Trade, Internal Migration, and Human Capital

Ghose, Devaki, Economics - Graduate School of Arts and Sciences, University of Virginia
Cosar, Kerem, AS-Economics, University of Virginia
Allen, Treb, Economics, Dartmouth College
McLaren, John, AS-Economics, University of Virginia
Harrigan, James, AS-Economics, University of Virginia
Chiplunkar, Gaurav, DA-Darden School, University of Virginia

Investments in education and infrastructure are the two most important drivers of economic development: About a fifth of world GDP is spent on just these two categories. (Source: World Bank Indicators, 2017, McKinsey Global Institute Analysis. url{} accessed 3/21/2019
) As the world is becoming increasingly global with the growth rate of exports exceeding that of GDP, studying the links between trade and investments in human and physical capital has become more important than ever.(Source: WTO, International Trade Statistics, 2015.
(url{} accessed 3/21/2019 ) The three chapters of my dissertation focus on understanding these links: The first two chapters analyze how trade affects investments in human capital and the consequent changes in welfare, and the third chapter studies the links between investments in infrastructure capital in the form of highway expansion, internal trade, and regional development.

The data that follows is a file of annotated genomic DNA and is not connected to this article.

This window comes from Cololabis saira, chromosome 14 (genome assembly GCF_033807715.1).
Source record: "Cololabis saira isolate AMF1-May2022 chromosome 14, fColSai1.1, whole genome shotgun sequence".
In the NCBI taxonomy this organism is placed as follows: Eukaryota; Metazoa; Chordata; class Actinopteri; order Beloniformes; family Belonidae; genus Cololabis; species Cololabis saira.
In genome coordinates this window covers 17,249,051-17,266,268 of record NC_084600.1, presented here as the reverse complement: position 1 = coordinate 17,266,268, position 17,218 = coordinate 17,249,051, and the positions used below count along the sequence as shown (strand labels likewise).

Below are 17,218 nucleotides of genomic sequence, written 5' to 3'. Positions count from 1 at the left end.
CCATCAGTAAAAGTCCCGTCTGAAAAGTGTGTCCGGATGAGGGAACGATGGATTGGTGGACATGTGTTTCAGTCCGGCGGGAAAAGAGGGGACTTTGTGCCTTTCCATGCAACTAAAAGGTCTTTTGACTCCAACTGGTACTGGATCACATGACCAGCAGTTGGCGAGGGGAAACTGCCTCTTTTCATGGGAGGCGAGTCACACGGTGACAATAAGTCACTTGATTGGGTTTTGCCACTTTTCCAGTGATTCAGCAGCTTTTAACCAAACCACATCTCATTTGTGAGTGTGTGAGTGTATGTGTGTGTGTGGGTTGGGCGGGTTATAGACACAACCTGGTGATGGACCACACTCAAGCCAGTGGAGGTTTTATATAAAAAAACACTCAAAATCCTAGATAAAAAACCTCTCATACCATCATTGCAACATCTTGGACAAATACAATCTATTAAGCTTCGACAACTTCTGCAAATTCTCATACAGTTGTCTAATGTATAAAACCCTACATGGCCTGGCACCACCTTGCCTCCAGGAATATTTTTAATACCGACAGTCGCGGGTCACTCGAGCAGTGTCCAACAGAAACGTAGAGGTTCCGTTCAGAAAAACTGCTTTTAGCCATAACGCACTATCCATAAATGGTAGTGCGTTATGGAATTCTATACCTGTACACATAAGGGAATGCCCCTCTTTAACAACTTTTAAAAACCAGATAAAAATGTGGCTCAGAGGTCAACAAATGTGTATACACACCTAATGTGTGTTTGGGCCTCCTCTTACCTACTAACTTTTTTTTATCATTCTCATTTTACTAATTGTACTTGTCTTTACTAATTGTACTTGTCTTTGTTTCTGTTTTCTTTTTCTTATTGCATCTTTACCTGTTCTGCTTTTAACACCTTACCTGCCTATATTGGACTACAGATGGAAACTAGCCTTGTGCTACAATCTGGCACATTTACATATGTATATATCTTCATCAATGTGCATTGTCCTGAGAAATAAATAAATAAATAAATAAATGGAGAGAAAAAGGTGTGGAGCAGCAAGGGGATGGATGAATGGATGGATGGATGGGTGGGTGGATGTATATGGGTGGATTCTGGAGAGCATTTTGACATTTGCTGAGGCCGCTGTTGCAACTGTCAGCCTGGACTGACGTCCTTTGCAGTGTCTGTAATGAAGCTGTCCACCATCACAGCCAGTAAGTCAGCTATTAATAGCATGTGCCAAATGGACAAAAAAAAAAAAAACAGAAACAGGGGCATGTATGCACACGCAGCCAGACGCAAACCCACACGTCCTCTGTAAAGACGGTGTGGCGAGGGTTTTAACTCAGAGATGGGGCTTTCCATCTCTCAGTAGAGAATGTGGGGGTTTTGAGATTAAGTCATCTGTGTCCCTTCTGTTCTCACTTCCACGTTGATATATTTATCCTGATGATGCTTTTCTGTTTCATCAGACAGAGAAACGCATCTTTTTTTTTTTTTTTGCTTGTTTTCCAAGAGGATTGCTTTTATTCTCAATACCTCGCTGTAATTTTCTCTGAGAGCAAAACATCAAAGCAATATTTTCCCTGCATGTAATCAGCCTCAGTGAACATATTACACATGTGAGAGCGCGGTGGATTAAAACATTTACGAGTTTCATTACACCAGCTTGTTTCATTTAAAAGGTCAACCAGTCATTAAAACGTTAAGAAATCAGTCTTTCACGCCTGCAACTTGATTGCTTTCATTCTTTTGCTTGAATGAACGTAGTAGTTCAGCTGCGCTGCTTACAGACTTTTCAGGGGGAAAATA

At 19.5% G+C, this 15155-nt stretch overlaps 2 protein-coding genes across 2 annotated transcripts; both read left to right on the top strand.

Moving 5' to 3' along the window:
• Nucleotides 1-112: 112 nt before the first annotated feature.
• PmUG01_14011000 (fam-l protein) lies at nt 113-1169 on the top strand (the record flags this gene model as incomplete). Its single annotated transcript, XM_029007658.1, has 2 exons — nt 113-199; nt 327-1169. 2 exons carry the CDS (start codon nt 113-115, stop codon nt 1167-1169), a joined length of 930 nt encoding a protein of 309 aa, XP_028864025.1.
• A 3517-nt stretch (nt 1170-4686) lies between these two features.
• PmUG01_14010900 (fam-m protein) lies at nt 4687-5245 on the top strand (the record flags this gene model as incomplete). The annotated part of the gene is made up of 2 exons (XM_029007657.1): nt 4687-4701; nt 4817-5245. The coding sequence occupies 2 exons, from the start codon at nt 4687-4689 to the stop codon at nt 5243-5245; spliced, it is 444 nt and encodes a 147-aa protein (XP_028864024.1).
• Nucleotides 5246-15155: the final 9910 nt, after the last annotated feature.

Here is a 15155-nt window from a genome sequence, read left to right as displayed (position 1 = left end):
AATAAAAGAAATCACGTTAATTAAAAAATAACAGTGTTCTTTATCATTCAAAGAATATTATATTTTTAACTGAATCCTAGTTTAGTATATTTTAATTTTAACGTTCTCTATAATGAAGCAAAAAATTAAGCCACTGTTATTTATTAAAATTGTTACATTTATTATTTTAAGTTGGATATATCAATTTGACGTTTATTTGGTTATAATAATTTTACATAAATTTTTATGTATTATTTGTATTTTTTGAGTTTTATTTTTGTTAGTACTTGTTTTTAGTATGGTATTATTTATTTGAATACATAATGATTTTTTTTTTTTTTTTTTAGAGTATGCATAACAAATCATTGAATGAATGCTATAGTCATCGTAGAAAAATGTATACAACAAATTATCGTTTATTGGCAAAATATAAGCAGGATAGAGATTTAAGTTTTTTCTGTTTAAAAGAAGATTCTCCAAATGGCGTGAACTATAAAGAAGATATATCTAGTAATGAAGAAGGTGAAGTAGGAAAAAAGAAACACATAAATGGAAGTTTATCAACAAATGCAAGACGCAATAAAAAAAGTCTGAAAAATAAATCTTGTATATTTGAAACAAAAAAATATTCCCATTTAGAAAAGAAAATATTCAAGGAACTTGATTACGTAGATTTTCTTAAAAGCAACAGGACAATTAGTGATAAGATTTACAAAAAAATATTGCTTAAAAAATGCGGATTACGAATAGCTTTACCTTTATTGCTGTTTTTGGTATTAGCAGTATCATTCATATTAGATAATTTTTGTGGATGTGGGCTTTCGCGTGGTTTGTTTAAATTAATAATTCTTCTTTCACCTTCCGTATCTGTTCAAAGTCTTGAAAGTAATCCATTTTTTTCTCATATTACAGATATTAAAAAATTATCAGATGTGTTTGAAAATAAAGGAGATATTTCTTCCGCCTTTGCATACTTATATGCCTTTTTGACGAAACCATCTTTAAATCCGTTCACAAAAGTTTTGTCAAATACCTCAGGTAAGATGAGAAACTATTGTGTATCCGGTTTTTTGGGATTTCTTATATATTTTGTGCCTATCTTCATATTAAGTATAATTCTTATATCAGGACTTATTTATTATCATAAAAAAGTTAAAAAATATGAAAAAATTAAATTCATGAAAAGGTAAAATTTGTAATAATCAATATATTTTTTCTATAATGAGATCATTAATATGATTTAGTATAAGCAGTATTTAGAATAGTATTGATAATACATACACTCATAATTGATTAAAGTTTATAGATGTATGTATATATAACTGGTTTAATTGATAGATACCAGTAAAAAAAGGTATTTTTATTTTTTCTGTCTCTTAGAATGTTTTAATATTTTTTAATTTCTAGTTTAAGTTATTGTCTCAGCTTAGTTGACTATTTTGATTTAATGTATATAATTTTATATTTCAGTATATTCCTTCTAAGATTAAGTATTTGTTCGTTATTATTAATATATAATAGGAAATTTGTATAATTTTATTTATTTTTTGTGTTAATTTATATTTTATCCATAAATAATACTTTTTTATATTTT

In the first chapter, using an external demand shock in the Indian Information Technology (IT) sector, data on the IT sector that I assemble and confidential internal migration data from India, I document that both IT employment and engineering enrollment increased in response to the rise in IT exports across regions in the late 1990s, and this response was heterogeneous across regions.

In the second chapter, I develop a structural spatial model featuring two new channels compared to the existing spatial models: the option to choose education and the option to move for education. I estimate the model using the external IT demand shock and detailed internal migration data from India. Using this framework, I then quantify the aggregate and distributional effects, and perform counterfactuals. I find that without any of these channels, estimated aggregate welfare gains from the IT boom would be halved and estimated regional inequality would be a third higher. Shutting down the second channel alone (not allowing migration for education) reduces the estimated aggregate welfare gains marginally but increases regional inequality by 15%. Sector specific trade shocks, such as the Indian IT boom, change the relative returns to occupations across locations depending on two factors: the location’s comparative advantage in that sector and its connectivity to other locations. The changes in the relative returns to occupations affect an individual’s incentives to invest in different skill types. Skill investments are constrained by the local availability of higher education and the costs of moving to regions with colleges. The key ingredient of my model is that individuals make education and work decisions in two stages. In the first stage, they decide what and where to study taking access to higher education and job opportunities into account. In the second stage, individuals choose the sector and location of work.